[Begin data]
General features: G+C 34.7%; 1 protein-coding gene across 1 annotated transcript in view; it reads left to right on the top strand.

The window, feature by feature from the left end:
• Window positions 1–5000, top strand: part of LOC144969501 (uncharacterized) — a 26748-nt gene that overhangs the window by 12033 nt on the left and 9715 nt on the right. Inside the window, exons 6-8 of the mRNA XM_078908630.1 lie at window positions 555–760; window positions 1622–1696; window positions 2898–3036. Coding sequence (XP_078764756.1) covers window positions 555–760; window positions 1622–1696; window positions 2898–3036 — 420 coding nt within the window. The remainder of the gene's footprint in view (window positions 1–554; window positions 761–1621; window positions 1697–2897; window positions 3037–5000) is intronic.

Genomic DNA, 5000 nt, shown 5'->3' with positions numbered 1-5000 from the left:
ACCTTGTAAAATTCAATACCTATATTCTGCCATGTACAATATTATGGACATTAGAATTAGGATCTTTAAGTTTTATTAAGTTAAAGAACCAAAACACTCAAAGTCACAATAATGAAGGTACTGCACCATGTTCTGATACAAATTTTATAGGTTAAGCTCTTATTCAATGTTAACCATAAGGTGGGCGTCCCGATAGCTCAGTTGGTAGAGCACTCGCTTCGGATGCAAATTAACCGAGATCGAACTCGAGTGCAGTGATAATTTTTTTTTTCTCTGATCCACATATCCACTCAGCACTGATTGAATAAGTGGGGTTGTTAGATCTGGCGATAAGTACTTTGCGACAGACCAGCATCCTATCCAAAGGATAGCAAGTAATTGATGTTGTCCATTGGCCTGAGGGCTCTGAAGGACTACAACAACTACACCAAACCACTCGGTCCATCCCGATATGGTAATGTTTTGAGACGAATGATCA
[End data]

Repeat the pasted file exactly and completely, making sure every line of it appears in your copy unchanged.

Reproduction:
General features: G+C 34.7%; 1 protein-coding gene across 1 annotated transcript in view; it reads left to right on the top strand.

The window, feature by feature from the left end:
• Window positions 1–5000, top strand: part of LOC144969501 (uncharacterized) — a 26748-nt gene that overhangs the window by 12033 nt on the left and 9715 nt on the right. Inside the window, exons 6-8 of the mRNA XM_078908630.1 lie at window positions 555–760; window positions 1622–1696; window positions 2898–3036. Coding sequence (XP_078764756.1) covers window positions 555–760; window positions 1622–1696; window positions 2898–3036 — 420 coding nt within the window. The remainder of the gene's footprint in view (window positions 1–554; window positions 761–1621; window positions 1697–2897; window positions 3037–5000) is intronic.

Genomic DNA, 5000 nt, shown 5'->3' with positions numbered 1-5000 from the left:
ACCTTGTAAAATTCAATACCTATATTCTGCCATGTACAATATTATGGACATTAGAATTAGGATCTTTAAGTTTTATTAAGTTAAAGAACCAAAACACTCAAAGTCACAATAATGAAGGTACTGCACCATGTTCTGATACAAATTTTATAGGTTAAGCTCTTATTCAATGTTAACCATAAGGTGGGCGTCCCGATAGCTCAGTTGGTAGAGCACTCGCTTCGGATGCAAATTAACCGAGATCGAACTCGAGTGCAGTGATAATTTTTTTTTTCTCTGATCCACATATCCACTCAGCACTGATTGAATAAGTGGGGTTGTTAGATCTGGCGATAAGTACTTTGCGACAGACCAGCATCCTATCCAAAGGATAGCAAGTAATTGATGTTGTCCATTGGCCTGAGGGCTCTGAAGGACTACAACAACTACACCAAACCACTCGGTCCATCCCGATATGGTAATGTTTTGAGACGAATGATCA